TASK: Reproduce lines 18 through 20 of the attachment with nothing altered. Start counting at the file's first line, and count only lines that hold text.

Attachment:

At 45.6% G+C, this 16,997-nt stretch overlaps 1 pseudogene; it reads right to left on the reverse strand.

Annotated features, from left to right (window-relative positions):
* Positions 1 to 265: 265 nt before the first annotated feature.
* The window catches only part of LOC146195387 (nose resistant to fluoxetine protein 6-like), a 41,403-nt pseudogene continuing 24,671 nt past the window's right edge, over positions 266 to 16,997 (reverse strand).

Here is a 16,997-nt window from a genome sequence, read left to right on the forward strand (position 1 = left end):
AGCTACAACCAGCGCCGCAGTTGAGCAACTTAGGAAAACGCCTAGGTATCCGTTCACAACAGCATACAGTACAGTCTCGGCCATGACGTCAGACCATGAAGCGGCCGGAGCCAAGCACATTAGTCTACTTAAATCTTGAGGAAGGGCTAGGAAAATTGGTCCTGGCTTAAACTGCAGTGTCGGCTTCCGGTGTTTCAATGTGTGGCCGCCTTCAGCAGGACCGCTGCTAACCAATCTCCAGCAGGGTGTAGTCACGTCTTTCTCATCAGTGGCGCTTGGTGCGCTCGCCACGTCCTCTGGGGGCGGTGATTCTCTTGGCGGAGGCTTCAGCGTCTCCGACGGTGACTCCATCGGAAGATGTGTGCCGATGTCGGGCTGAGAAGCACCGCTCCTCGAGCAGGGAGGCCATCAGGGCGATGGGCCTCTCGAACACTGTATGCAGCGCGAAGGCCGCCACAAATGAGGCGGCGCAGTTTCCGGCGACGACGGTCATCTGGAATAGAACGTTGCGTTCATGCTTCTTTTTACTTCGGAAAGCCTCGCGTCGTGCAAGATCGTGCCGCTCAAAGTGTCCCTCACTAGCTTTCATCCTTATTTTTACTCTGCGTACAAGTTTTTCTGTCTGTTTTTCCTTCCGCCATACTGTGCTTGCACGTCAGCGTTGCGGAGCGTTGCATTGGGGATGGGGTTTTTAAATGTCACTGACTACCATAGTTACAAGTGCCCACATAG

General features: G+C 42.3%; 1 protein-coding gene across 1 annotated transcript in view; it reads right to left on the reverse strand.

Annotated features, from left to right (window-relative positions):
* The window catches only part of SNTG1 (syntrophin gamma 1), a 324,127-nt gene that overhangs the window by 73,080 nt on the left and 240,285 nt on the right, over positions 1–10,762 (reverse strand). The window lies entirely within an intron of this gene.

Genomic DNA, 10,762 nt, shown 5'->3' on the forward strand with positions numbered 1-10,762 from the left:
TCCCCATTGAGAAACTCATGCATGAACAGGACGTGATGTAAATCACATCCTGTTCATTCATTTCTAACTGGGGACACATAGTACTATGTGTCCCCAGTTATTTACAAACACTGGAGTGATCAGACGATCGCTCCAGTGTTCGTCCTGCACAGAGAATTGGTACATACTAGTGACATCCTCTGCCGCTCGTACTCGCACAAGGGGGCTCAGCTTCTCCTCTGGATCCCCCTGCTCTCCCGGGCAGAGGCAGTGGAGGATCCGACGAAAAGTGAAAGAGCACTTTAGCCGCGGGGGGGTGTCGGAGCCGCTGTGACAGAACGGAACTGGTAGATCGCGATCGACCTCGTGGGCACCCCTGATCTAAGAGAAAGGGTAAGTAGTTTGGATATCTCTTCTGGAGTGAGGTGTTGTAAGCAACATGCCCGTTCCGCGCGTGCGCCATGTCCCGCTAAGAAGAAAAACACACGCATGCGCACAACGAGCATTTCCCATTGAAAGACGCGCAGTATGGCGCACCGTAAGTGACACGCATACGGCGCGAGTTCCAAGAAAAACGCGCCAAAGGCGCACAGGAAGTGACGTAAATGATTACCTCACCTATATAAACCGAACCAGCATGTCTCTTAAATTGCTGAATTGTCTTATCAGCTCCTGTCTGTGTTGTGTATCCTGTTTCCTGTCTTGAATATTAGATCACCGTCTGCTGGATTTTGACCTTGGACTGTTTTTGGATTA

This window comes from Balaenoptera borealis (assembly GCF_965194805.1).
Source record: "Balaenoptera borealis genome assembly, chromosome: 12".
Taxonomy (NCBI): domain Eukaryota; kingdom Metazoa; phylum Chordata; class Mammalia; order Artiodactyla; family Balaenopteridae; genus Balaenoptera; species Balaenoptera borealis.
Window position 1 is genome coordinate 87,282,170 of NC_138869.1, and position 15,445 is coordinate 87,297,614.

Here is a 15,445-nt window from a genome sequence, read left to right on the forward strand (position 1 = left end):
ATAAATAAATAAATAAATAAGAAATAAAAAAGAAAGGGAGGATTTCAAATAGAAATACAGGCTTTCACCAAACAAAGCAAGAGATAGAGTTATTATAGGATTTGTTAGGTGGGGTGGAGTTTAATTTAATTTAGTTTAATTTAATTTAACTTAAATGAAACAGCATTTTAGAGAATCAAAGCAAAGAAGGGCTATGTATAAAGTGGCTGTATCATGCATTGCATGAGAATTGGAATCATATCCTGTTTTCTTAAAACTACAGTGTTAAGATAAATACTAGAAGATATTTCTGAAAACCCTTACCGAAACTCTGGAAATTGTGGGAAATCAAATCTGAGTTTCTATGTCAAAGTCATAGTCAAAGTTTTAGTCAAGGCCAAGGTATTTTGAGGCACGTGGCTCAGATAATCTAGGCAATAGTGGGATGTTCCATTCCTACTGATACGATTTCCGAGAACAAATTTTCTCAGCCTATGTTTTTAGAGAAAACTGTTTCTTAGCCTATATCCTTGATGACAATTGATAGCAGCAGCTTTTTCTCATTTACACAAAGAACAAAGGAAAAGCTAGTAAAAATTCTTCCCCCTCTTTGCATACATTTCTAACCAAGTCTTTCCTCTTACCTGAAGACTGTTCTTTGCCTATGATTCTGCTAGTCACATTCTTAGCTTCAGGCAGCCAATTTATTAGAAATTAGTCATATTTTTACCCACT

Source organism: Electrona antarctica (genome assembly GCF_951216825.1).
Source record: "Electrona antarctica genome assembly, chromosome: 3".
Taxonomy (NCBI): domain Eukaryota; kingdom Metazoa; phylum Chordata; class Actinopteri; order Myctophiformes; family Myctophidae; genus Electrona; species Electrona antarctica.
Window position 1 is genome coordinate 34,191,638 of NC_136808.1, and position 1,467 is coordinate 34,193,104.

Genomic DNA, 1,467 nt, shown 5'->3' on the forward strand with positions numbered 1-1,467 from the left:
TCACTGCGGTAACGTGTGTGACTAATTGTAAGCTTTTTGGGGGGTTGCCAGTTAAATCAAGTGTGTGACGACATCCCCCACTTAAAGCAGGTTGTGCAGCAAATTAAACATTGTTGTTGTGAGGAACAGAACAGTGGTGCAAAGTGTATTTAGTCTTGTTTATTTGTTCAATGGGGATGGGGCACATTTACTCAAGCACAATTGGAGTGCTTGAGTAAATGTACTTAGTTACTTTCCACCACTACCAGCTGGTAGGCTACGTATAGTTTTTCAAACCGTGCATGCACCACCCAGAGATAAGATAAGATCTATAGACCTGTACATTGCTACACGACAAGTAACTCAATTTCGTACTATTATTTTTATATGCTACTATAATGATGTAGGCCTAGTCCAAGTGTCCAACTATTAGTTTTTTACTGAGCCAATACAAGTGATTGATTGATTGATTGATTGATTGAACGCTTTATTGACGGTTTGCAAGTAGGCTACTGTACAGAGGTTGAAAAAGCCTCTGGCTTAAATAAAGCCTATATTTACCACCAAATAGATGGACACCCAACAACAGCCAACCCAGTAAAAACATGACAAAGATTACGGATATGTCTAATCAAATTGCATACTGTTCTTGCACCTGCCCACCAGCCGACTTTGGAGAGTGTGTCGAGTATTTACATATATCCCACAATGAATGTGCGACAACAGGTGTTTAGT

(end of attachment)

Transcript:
Source organism: Electrona antarctica (genome assembly GCF_951216825.1).
Source record: "Electrona antarctica genome assembly, chromosome: 3".
Taxonomy (NCBI): domain Eukaryota; kingdom Metazoa; phylum Chordata; class Actinopteri; order Myctophiformes; family Myctophidae; genus Electrona; species Electrona antarctica.